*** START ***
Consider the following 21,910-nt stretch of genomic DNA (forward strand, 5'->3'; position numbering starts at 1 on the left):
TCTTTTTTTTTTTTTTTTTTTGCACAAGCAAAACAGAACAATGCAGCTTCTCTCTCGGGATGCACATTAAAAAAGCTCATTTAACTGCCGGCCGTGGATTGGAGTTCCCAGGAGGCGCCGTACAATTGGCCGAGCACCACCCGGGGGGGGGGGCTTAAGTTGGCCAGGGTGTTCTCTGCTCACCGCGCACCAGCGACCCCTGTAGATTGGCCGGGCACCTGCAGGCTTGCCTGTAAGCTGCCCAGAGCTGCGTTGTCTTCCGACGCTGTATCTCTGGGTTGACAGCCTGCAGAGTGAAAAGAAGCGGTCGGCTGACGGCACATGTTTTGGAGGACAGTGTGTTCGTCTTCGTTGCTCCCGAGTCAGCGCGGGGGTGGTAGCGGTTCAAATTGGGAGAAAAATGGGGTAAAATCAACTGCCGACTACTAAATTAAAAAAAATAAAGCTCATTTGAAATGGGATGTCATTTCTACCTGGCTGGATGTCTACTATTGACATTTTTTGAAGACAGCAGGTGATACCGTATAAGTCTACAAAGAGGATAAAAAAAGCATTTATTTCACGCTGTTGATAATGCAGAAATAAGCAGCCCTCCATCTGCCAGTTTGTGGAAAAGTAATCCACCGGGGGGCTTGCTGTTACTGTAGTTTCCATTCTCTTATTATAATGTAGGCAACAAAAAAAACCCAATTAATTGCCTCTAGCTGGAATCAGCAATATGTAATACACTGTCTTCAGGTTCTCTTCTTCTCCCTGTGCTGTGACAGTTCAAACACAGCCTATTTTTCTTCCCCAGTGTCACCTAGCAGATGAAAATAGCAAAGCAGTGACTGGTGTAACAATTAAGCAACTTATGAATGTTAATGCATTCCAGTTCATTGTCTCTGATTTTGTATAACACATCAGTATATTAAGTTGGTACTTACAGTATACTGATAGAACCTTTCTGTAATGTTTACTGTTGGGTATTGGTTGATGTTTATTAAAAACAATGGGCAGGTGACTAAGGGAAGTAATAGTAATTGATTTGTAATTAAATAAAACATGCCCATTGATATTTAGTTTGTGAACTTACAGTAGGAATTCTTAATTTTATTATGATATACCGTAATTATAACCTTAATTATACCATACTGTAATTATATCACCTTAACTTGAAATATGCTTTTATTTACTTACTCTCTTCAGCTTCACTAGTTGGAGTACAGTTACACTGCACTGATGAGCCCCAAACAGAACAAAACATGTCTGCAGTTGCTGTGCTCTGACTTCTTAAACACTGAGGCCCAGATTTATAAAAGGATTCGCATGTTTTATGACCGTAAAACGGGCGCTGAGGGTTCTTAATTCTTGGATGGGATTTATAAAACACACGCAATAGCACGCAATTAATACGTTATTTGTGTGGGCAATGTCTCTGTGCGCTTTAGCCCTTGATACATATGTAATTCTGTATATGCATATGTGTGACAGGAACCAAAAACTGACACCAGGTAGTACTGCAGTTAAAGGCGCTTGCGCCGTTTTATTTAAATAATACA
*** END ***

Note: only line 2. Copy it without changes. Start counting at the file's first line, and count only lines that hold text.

TCTTTTTTTTTTTTTTTTTTTGCACAAGCAAAACAGAACAATGCAGCTTCTCTCTCGGGATGCACATTAAAAAAGCTCATTTAACTGCCGGCCGTGGATTGGAGTTCCCAGGAGGCGCCGTACAATTGGCCGAGCACCACCCGGGGGGGGGGGCTTAAGTTGGCCAGGGTGTTCTCTGCTCACCGCGCACCAGCGACCCCTGTAGATTGGCCGGGCACCTGCAGGCTTGCCTGTAAGCTGCCCAGAGCTGCGTTGTCTTCCGACGCTGTATCTCTGGGTTGACAGCCTGCAGAGTGAAAAGAAGCGGTCGGCTGACGGCACATGTTTTGGAGGACAGTGTGTTCGTCTTCGTTGCTCCCGAGTCAGCGCGGGGGTGGTAGCGGTTCAAATTGGGAGAAAAATGGGGTAAAATCAACTGCCGACTACTAAATTAAAAAAAATAAAGCTCATTTGAAATGGGATGTCATTTCTACCTGGCTGGATGTCTACTATTGACATTTTTTGAAGACAGCAGGTGATACCGTATAAGTCTACAAAGAGGATAAAAAAAGCATTTATTTCACGCTGTTGATAATGCAGAAATAAGCAGCCCTCCATCTGCCAGTTTGTGGAAAAGTAATCCACCGGGGGGCTTGCTGTTACTGTAGTTTCCATTCTCTTATTATAATGTAGGCAACAAAAAAAACCCAATTAATTGCCTCTAGCTGGAATCAGCAATATGTAATACACTGTCTTCAGGTTCTCTTCTTCTCCCTGTGCTGTGACAGTTCAAACACAGCCTATTTTTCTTCCCCAGTGTCACCTAGCAGATGAAAATAGCAAAGCAGTGACTGGTGTAACAATTAAGCAACTTATGAATGTTAATGCATTCCAGTTCATTGTCTCTGATTTTGTATAACACATCAGTATATTAAGTTGGTACTTACAGTATACTGATAGAACCTTTCTGTAATGTTTACTGTTGGGTATTGGTTGATGTTTATTAAAAACAATGGGCAGGTGACTAAGGGAAGTAATAGTAATTGATTTGTAATTAAATAAAACATGCCCATTGATATTTAGTTTGTGAACTTACAGTAGGAATTCTTAATTTTATTATGATATACCGTAATTATAACCTTAATTATACCATACTGTAATTATATCACCTTAACTTGAAATATGCTTTTATTTACTTACTCTCTTCAGCTTCACTAGTTGGAGTACAGTTACACTGCACTGATGAGCCCCAAACAGAACAAAACATGTCTGCAGTTGCTGTGCTCTGACTTCTTAAACACTGAGGCCCAGATTTATAAAAGGATTCGCATGTTTTATGACCGTAAAACGGGCGCTGAGGGTTCTTAATTCTTGGATGGGATTTATAAAACACACGCAATAGCACGCAATTAATACGTTATTTGTGTGGGCAATGTCTCTGTGCGCTTTAGCCCTTGATACATATGTAATTCTGTATATGCATATGTGTGACAGGAACCAAAAACTGACACCAGGTAGTACTGCAGTTAAAGGCGCTTGCGCCGTTTTATTTAAATAATACA